This model was an ideal fit for homosexual men. The campiness of drag shows merged perfectly with an ironic commentary on polite society’s activities, all the while functioning in precisely the same way as coming-out parties did for that social class. Drag parties emerged in the early decades of the twentieth century, for which homosexual men dressed as women, and, significantly, adolescent homosexual men played the role of “debutantes” (“debs”) as their first formal act of inclusion into the fraternity of homosexuals of their time.

And this hardly occurred “in the closet” of the era; such drag parties were public knowledge and were not held in private. Certainly, in the subdued circles of homosexual men of that era, personal identities would have been kept out of the public eye, but what of the identities of the drag-queen debutantes who opted to be part of those “coming-out parties”? The homosexual circle would definitely have taken note of who you were.

These young homosexual “debs” were displayed as sexually capable adolescents as much as their female counterparts in polite society were. This was an announcement to the larger homosexual community that they were indeed ready for sexual activity. The fact that it was teen boys coming out in drag was part of the titillation, and all notions of teen sexual abuse and age of consent were “in the closet.”

This had its origin in the era before “orientation ideology” took hold or “sexual identity” was consciously expressed. This was the era in which a “homosexual man” was any man who did these things—i.e., performed these sex acts or expressed themselves either overtly or subtly as feminine or effeminate. “Coming out,” therefore, has its roots NOT in “who I am” but rather as an expression of what I’m now old enough to “do.”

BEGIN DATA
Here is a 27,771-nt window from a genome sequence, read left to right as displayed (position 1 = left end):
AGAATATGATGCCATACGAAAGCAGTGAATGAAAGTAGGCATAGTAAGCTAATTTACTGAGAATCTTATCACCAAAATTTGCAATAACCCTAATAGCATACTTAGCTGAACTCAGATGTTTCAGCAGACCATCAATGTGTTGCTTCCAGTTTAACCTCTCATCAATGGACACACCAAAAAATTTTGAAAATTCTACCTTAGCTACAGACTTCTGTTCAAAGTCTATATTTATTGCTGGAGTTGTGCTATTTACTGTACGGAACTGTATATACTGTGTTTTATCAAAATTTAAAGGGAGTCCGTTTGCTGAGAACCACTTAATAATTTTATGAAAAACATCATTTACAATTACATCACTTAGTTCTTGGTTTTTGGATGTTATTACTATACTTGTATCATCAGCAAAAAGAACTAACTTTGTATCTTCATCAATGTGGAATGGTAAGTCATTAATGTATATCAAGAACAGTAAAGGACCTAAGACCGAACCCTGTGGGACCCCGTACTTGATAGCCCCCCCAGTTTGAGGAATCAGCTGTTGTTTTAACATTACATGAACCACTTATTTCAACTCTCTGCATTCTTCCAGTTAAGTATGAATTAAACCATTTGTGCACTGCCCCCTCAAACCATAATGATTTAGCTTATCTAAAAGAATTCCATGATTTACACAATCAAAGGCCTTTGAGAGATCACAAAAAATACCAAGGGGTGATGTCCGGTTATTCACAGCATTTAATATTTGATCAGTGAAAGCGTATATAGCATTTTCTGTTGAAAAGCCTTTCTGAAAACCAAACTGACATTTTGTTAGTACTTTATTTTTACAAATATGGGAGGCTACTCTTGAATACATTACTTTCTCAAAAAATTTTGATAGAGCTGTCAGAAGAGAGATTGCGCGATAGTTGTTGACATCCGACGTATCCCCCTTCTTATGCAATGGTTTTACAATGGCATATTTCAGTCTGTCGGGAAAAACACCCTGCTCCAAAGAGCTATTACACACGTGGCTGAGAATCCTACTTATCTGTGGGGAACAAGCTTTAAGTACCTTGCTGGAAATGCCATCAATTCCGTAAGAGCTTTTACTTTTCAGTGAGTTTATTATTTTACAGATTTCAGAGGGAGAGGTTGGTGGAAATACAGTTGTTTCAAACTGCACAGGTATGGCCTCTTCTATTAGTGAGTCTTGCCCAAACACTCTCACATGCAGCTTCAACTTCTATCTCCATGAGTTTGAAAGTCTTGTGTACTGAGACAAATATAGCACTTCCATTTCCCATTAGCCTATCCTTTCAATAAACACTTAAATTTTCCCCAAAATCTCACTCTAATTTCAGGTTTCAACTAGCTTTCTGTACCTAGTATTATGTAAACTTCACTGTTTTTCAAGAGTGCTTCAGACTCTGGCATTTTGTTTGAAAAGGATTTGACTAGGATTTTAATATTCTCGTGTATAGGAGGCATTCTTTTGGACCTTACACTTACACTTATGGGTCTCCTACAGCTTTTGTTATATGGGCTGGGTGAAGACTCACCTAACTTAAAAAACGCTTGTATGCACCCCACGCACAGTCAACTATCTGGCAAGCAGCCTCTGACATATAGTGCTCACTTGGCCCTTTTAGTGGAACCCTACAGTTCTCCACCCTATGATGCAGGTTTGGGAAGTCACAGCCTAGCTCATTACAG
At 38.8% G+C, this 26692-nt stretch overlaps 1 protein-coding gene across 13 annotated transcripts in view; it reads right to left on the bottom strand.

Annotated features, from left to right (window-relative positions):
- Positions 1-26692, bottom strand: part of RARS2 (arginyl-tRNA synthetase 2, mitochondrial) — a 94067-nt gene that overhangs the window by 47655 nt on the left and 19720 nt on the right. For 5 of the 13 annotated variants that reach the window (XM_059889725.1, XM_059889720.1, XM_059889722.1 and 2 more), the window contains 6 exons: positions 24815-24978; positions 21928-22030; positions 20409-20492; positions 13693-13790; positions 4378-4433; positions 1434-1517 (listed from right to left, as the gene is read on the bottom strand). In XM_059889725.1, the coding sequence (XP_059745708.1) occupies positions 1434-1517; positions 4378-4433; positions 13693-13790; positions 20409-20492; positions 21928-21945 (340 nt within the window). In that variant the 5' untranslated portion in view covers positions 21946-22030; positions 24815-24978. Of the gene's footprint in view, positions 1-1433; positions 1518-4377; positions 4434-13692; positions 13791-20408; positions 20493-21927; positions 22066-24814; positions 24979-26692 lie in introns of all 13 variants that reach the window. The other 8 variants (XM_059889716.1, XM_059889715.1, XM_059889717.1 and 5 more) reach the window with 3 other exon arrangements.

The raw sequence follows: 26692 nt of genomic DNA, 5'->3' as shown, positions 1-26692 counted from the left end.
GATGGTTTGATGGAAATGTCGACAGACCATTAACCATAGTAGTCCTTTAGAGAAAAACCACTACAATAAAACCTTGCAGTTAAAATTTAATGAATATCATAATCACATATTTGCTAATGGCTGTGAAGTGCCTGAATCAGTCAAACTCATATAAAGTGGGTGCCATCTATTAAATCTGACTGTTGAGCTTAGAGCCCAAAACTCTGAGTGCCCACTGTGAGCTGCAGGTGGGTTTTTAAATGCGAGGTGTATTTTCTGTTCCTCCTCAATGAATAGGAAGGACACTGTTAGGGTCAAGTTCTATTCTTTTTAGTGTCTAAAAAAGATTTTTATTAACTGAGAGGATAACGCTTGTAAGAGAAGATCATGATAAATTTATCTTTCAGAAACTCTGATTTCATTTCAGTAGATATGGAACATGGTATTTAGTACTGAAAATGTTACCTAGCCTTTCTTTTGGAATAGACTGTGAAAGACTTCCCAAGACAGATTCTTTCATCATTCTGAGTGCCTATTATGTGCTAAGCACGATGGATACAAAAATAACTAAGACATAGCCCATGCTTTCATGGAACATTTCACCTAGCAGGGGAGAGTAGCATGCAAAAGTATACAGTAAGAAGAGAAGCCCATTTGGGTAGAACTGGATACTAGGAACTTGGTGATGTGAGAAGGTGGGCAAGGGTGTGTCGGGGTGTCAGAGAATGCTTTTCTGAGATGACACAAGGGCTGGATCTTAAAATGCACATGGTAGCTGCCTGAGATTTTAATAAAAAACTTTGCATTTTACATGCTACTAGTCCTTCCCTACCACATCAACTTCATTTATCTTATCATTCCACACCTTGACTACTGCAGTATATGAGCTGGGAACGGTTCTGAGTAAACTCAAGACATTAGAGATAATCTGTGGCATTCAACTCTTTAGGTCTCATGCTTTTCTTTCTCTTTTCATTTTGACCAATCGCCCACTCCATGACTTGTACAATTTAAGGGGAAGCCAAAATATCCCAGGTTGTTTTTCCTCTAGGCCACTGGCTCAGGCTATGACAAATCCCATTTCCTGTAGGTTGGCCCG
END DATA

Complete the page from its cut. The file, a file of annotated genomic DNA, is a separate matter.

“Coming Out” in the Civil Rights Era
We have forgotten all this because LGBTQIA “pride” demands that we do. The gears truly shifted when, in the 1960s, there emerged a new social project—the legitimization of these same acts, i.e., the things “done,” by de-stigmatizing those who were doing them. Its hiddenness from polite society was no longer a boon for the modern “gay” man—it was a mark of oppression. The battle cry was now about how my “I”—my truest self—had been made to languish “in the closet.” The civil rights era was ripe for imitation, and “gay rights” emerged as the focus of the homosexual’s consciousness. In this era, coming out became an escape from unjust oppression, and “pride” held sway as a means of achieving a form of justice against the cruelty inflicted upon this newly vocal “community” by society at large.